Dec
20

New MetroCard math on the fly

By · Published in 2010

Once upon a time, when the subway fares were $2 per swipe and the MetroCard pay-per-ride bonus a convenient 20 percent, calculating the number of rides to buy was a piece of cake. Twenty rides would get you 24, and it all cost just $40. Today, though, good luck with that math. Rides now cost $2.25 with a 15 percent bonus on purchases of $8 or more, and for the uneven amount of $15.65, straphangers get eight rides — or $18 — on their cards. It’s only going to get more confusing in ten days.

When the MTA raises the fares on December 30, the math remains obtuse. The base fare will be $2.25 with a seven percent bonus on purchases above $10, and as amNew York details this morning, it’s tough for riders on the fly to figure out that a purchase of $35.75 will lead to a total of $38.25 or 17 rides or that $39.95 will get you $42.75, the equivalent of 19 rides. “It’s was hard before to come up with an even number when using the bonus, and it’s harder now,” Gene Russianoff said to the free daily.

The solutions are simple. First, folks planning ahead can always use the MetroCard Bonus Calculator already updated with the new fare info. But for those who arrive at a MetroCard Vending Machine without a number in mind, the MTA should provide a cheat sheet. The MVMs offer an option to purchase even dollar amounts, but I’d rather buy an even amount of rides with the appropriate bonus. That would be a step in the right direction for customer service relations.



Categories : Asides, Fare Hikes

8 Responses to “New MetroCard math on the fly”

  1. Marc Shepherd says:

    I’ve given up with maintaining an amount on my card equal to an even number of rides. I use AirTrain JFK fairly often, which tends to leave me with odd amounts left over on my card. I just keep refilling the card when it gets down to a few dollars, without worrying about the fractional amount remaining. As long as I don’t lose the card, it’ll all get spent eventually.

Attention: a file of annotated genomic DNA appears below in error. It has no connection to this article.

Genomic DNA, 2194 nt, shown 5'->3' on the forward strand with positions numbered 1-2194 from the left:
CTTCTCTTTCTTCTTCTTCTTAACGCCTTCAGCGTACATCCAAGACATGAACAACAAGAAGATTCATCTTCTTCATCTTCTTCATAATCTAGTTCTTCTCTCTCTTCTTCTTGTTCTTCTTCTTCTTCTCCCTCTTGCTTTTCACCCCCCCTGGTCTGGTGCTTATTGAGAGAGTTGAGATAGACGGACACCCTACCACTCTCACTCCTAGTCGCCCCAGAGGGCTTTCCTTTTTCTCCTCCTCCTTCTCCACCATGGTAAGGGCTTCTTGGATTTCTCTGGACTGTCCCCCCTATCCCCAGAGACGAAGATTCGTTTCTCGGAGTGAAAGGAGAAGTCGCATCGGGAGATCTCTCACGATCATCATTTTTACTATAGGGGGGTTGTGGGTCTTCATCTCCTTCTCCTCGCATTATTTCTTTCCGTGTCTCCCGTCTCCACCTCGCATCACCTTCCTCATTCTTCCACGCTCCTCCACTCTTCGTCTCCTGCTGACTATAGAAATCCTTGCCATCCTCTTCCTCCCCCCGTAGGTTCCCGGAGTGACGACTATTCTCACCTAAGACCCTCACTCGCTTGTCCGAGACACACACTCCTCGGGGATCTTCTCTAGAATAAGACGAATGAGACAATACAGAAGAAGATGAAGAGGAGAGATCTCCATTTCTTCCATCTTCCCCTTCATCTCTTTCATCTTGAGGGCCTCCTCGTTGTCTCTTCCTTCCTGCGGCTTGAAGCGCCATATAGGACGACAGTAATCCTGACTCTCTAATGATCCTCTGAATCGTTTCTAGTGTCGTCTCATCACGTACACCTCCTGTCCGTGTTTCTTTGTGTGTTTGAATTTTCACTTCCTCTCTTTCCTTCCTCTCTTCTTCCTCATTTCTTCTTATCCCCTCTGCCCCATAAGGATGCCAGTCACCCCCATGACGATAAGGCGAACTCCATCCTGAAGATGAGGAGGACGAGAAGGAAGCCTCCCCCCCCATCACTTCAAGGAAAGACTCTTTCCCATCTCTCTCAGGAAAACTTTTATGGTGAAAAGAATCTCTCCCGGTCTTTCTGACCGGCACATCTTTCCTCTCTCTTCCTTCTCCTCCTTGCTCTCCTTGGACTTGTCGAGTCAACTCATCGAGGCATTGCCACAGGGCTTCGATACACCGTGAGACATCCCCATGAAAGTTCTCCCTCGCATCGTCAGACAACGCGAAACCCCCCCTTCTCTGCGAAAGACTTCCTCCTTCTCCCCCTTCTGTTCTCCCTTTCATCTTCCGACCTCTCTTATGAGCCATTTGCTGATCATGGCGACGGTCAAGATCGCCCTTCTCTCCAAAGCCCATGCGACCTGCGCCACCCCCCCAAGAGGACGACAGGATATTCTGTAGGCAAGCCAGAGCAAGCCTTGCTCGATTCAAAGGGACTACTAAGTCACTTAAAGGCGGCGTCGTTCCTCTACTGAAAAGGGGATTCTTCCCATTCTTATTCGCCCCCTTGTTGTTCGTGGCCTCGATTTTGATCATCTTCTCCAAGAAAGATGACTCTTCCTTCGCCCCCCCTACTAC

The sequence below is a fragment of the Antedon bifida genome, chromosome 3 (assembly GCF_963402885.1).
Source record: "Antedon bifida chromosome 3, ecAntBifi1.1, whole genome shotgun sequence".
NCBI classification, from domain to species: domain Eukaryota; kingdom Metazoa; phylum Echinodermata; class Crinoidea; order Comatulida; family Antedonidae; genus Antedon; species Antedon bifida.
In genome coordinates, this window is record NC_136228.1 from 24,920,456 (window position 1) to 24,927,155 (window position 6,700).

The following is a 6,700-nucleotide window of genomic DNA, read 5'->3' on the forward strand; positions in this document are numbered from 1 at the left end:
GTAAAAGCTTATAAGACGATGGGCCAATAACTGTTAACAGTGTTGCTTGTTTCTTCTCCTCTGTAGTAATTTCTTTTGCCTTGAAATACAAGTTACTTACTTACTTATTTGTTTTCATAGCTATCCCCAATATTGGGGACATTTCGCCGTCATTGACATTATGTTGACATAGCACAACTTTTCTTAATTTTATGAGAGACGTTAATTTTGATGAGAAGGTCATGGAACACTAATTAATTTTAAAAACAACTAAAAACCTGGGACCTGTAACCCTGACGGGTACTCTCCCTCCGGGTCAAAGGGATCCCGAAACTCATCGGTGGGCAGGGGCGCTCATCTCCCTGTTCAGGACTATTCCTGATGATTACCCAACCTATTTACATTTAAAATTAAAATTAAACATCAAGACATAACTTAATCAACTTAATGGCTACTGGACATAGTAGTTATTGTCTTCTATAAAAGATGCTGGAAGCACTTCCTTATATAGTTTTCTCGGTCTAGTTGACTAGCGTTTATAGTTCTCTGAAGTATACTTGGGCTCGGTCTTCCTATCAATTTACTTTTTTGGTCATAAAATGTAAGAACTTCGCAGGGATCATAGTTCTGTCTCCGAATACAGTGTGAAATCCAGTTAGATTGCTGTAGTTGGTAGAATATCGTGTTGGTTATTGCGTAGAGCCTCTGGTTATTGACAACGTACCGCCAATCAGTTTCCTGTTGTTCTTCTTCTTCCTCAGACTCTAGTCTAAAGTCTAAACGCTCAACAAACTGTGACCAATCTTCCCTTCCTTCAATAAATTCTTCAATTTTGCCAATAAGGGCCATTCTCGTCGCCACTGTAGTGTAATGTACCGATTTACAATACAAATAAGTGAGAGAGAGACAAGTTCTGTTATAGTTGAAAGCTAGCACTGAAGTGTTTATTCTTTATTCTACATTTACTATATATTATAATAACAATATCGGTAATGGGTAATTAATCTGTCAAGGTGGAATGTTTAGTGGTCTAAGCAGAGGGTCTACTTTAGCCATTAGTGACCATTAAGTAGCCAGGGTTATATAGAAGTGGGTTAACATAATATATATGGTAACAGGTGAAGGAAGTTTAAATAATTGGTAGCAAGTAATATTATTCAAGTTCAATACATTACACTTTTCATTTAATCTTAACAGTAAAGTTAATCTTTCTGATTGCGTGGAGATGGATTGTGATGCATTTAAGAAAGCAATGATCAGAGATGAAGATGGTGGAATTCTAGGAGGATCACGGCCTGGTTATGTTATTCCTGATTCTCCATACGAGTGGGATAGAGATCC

2. digamma says:

    When my card starts failing, I wait until the balance goes below $2.25, add the difference to get it to exactly $2.25, then use it one last time.

    Londoners don’t exactly have this unlimited ride problem. If you are paying for single rides off an Oyster Card, and you ride enough times that a day pass would have been a better deal, it assumes you really wanted a day pass and stops charging you.

  3. Marsha says:

    I like running my card down to $0 and then adding $45 so I know exactly how many rides I am purchsing. To add $35.75 or $39.95 will make the payment process that much longer because I will have to go to Other Amounts and manually enter how much I want to purchase. Ugh.

  4. Jeff says:

    I’m sure this gets asked all the time:

    As a non-unlimited-card user, would it be in my best interests to load up my MetroCard before December 30 so as to take advantage of the 15% bonus, before it drops to 7%?

  5. Meera says:

    I was riding the B35 this evening and they had a sheet up with information on how much to add to your card to make even ride amounts. Don’t know if this is up in train stations though.

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